Blue Shield of California is taking aim at biases in healthcare with help from tennis great Venus Williams.
The insurer is teaming up with the seven-time Grand Slam winner for the "Hear Me" campaign, which aims to lift the voices of women about their experiences navigating racial and gender biases in the healthcare system, Blue Shield announced this week.
In addition to Williams, women featured in the campaign include an ovarian cancer survivor and a woman who will discuss her struggles with a recent pregnancy, particularly in light of worrying data on Black maternal health challenges.
Suzanne Buffington, senior director of marketing at Blue Shield, told Fierce Healthcare that women may not feel heard by their providers when they seek healthcare.
"We want to be able to tap Venus to encourage people to tell their stories, but also to encourage people to be an advocate for their own health," Buffington said. "If you’re not feeling heard, then let a provider know."
Williams will collaborate with Blue Shield over the next year on a slew of topics including autoimmune disorder Sjogren’s syndrome, which she has, mental health, Black maternal health, fitness and wellness.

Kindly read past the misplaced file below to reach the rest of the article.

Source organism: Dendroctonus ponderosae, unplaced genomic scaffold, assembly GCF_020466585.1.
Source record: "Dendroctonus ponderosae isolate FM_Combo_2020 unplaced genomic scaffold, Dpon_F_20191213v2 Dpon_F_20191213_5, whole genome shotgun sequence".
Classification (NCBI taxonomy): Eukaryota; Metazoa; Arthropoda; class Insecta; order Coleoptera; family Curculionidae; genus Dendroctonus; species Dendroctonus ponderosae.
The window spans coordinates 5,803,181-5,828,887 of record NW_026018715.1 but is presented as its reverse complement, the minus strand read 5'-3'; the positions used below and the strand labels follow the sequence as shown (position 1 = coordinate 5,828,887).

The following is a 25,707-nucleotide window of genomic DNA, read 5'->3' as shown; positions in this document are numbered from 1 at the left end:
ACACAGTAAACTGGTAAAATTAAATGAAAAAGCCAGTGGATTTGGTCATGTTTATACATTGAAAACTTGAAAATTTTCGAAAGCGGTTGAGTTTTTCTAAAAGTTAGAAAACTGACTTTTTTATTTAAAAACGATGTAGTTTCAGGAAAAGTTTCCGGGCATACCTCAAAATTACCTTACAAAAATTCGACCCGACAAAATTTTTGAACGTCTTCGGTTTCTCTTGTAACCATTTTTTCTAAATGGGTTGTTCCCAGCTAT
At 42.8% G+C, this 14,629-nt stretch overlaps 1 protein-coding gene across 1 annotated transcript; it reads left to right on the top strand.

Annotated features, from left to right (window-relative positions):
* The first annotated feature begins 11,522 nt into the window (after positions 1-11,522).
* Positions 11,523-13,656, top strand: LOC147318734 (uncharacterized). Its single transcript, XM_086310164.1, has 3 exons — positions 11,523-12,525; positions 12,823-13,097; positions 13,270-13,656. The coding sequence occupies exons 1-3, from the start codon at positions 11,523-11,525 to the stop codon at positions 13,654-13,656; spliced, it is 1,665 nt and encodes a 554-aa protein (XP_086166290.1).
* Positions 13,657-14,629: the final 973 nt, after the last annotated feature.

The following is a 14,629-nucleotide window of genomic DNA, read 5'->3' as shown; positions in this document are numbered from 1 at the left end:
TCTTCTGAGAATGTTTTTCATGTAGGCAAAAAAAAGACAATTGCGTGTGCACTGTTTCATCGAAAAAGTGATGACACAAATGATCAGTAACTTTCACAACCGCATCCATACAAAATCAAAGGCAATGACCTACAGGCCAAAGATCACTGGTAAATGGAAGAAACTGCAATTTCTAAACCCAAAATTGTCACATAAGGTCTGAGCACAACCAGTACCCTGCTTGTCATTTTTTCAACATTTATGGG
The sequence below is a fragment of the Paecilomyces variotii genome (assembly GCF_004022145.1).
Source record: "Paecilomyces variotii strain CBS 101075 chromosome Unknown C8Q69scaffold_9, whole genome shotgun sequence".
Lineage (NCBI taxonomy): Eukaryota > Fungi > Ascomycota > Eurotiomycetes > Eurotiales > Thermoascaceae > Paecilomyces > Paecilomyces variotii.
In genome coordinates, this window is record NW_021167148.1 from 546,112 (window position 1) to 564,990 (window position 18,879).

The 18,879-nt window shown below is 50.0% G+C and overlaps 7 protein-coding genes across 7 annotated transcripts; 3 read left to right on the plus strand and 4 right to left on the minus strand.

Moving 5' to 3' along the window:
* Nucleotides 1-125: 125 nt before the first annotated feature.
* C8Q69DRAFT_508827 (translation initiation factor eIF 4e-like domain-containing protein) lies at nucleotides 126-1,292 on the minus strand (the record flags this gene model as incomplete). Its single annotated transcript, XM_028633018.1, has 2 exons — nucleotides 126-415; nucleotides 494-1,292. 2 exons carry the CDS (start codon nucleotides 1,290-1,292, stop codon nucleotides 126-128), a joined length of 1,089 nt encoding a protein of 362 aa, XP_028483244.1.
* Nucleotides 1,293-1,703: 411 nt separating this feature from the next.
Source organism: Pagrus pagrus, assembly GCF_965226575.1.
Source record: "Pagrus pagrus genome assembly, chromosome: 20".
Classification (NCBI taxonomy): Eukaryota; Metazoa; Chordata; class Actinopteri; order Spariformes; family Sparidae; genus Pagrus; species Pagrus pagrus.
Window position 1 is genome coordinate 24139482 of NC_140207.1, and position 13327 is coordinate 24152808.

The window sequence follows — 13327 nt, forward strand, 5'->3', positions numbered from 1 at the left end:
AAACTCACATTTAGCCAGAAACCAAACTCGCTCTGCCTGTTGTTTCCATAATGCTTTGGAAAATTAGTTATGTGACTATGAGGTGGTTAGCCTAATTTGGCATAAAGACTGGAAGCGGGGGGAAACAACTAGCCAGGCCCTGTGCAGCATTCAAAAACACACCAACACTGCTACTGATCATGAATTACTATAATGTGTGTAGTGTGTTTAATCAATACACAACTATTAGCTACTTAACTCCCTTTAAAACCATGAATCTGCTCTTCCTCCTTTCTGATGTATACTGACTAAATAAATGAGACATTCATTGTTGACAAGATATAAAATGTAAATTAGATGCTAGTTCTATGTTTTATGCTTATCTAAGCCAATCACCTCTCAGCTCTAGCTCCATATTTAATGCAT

“Unfortunately, many women—including myself—have felt dismissed, ignored, or even faced judgement when seeking answers about their health,” said Williams in a statement. “It’s important that we speak up and let our stories be told. I’m grateful to have found answers around my health challenges and want to help other women do the same.”
The Hear Me campaign is part of the broader “Who We Stand For Sets Us Apart" effort, which celebrates the strength and accomplishments of women. Other past participants include Chelsea Werner, a four-time Special Olympics gymnastics champion, a Latina trauma nurse, a military veteran and a ballet dancer who is in her 60s.
Buffington said Blue Shield had been planning this work prior to COVID-19, but the pandemic put an even greater emphasis on health disparities.
She said the team then worked to take the existing concept "with the lens of COVID."
"We’ve already known that the disparities exist, and it was just really an opportunity to take what was even heighted during COVID and continue to tell that story through this campaign," Buffington said.